Incoming president Donald Trump has yet to take his oath, but will already be taking on his biggest challenge yet.
The billionaire is facing a class lawsuit for the shuttered Trump University, and he might have to testify in a federal court in California before U.S. District Judge Gonzalo Curiel. People may remember the jurist, an American born of Mexican descent, after he was slammed by Trump during his presidential campaign for allegedly being biased.
The trial on the Trump University is scheduled on Nov. 28.
According to CBC, Trump’s team has petitioned the court to disregard any statements made by or about the incoming president during the campaign period. The request covers Trump’s tweets, a video of him making sexually predatory comments about women, his tax history, revelations about his private charitable foundation, and public criticisms about the judge in the case.
— Reuters Top News (@Reuters) November 10, 2016
Lawyer Daniel Petrocelli said any information that surfaced during the election period would not be relevant to the case, but will only serve to influence the jury’s opinion of Trump. The lawyer added that allowing these in court “carries an immediate and irreparable danger of extreme and irremediable prejudice to defendants, confusion of issues and waste of time.”
Previously, the lawyer said that Trump plans to be actively involved in the case, as well as testify if the time comes. That was in May, however, and the decision may change now that he’s going to be the president of the United States.
The case against Trump University stems from a complaint filed by a group of students who signed up and subsequently spent tens of thousands of dollars on additional programs.
The students claimed that Trump University defrauded them by “taking advantage of these troubled economic times to prey on consumers’ financial fears for its own financial gain.”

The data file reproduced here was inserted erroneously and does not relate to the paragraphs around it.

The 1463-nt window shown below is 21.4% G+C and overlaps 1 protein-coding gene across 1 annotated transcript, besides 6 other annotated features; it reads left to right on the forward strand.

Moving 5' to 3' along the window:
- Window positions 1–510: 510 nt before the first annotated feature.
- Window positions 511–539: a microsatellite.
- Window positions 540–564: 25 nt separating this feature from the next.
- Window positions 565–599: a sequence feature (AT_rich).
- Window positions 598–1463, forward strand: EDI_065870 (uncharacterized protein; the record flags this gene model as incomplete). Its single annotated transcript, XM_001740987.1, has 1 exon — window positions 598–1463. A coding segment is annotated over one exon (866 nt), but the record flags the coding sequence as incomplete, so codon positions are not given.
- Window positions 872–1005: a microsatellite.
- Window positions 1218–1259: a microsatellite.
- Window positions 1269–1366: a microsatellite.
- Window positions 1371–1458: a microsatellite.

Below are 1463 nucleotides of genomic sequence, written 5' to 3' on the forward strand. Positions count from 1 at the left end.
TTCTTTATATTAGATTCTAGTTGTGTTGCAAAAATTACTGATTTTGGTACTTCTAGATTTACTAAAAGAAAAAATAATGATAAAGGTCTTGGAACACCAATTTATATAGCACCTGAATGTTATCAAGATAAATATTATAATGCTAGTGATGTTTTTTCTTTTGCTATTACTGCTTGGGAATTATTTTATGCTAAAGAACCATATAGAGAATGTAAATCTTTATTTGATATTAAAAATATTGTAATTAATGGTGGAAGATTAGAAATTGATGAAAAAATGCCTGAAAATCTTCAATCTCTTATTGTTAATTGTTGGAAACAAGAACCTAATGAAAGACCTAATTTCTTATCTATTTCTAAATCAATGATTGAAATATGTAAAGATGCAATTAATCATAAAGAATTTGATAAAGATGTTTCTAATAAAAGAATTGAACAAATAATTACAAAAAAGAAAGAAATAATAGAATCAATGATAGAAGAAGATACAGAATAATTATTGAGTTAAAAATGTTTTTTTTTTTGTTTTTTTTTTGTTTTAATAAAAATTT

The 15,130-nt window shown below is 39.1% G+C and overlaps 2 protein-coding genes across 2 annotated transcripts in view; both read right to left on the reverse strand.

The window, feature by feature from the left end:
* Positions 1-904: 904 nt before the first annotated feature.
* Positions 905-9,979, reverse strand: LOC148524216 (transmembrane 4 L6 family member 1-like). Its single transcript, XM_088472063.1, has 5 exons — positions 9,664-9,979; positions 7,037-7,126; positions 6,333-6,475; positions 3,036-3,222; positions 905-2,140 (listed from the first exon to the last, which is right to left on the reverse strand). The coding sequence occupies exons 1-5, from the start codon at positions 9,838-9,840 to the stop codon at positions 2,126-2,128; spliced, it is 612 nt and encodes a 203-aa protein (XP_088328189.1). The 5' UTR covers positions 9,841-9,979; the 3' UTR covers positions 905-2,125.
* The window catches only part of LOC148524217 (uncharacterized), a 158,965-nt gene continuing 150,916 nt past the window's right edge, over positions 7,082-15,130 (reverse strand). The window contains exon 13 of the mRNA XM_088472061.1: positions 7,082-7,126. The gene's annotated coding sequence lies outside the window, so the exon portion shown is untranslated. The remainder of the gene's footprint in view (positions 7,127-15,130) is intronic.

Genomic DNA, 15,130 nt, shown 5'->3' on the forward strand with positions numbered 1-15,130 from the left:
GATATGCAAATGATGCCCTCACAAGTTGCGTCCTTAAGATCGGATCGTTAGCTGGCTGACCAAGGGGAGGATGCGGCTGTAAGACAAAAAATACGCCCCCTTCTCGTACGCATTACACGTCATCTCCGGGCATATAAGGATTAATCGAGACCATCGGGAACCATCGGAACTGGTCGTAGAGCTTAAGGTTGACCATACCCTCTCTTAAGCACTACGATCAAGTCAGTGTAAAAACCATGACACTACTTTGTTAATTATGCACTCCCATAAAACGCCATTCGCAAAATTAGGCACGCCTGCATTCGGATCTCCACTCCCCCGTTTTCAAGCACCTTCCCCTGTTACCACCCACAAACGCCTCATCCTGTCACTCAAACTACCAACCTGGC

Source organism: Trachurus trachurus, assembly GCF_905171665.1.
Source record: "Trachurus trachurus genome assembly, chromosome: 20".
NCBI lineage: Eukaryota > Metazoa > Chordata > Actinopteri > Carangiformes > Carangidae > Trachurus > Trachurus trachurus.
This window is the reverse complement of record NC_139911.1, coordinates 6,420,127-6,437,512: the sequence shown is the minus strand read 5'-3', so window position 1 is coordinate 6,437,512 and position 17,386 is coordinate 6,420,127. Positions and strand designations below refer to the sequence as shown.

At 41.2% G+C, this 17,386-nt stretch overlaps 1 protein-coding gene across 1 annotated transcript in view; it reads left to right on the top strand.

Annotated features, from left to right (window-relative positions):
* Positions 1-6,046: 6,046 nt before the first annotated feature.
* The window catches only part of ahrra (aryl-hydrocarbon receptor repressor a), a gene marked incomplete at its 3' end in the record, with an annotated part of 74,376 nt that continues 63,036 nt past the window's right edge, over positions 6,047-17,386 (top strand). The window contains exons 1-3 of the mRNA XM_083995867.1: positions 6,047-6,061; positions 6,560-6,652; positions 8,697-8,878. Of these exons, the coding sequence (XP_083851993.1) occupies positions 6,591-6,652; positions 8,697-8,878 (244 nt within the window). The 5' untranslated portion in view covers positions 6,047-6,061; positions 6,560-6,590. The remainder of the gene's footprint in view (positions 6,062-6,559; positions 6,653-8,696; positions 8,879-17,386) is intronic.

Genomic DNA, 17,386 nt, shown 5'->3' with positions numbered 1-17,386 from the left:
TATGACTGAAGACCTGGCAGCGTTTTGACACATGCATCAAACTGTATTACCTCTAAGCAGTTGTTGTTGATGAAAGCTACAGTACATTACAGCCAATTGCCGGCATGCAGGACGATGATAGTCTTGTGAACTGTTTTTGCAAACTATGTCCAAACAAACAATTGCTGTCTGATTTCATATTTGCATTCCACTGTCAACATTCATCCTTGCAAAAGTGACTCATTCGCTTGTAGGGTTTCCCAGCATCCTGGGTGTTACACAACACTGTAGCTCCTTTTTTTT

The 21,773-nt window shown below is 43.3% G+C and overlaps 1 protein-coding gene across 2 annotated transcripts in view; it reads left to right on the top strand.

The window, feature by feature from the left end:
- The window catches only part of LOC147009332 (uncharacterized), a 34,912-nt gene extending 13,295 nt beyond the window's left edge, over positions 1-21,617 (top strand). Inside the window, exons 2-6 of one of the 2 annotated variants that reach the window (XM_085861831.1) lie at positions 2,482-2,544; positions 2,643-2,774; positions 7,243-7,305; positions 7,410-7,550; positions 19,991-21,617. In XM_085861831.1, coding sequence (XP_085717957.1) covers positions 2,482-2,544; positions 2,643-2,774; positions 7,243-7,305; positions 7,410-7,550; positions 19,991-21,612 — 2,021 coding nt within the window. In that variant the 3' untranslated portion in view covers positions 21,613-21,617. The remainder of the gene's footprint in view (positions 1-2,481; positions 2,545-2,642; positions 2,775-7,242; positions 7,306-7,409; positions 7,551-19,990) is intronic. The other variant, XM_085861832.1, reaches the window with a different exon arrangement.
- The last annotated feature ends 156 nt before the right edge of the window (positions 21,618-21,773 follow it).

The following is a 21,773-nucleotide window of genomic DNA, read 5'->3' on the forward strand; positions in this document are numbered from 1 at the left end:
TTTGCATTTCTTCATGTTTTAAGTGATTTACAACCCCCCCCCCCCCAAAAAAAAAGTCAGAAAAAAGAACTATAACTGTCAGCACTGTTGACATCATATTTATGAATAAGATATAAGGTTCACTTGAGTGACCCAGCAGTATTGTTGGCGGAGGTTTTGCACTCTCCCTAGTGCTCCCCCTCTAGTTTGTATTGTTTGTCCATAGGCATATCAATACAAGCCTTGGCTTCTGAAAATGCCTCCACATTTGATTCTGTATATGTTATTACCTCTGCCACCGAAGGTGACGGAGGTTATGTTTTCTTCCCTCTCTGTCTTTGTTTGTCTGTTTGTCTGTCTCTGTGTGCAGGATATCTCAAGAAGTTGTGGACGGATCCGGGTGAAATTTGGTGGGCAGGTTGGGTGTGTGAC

The complainants alleged that what the Trump University has been peddling was no different from “infomercials” because of its “non-accredited products.” They claimed that the university made money by luring customers in using the “reputation of its founder and Chairman, billionaire land mogul Donald J Trump.”
And just like infomercials, Trump promised more than what he intended to fulfill. For instance, the class-action lawsuit claimed that the students were promised an extensive, year-long education and mentorship on real-estate.
What they were taught, however, was a program that lasted for three days, and the lessons were “designed to confuse” students and persuade them to purchase additional seminars.
Meanwhile, Trump reportedly seeks to postpone the trial at least until the inauguration in January 2017.
During the pre-trial on Thursday, Nov. 10, Petrocelli petitioned the court to delay the Nov. 28 trial to three months from now.
“In view of Mr. Trump’s election as President of the United States, your honor,” Petrocelli told the judge when prompted for a reason for the request.
Trump’s lawyer also questioned whether the President-elect would actually be available to testify in court since there has never been a sitting US president who testified in a trial as a defendant. But the billionaire has not ruled out making his testimony through a video recording.
“His obligations right now are just monumental,” Petrocelli told the magistrate.
“Now he’s going to have to take into account whether that’s the best use of his time, and he has to weigh his desire to be here against the needs of the country right now.”
Judge Curiel, meanwhile, suggested that Trump should settle out of court with the plaintiffs, probably to insulate the presidency from embarrassment. Petrocelli said he was open to it, adding that another federal judge, Jeffrey Miller, could help set up the meeting.
[Featured Image by Chip Somodevilla, Getty Images]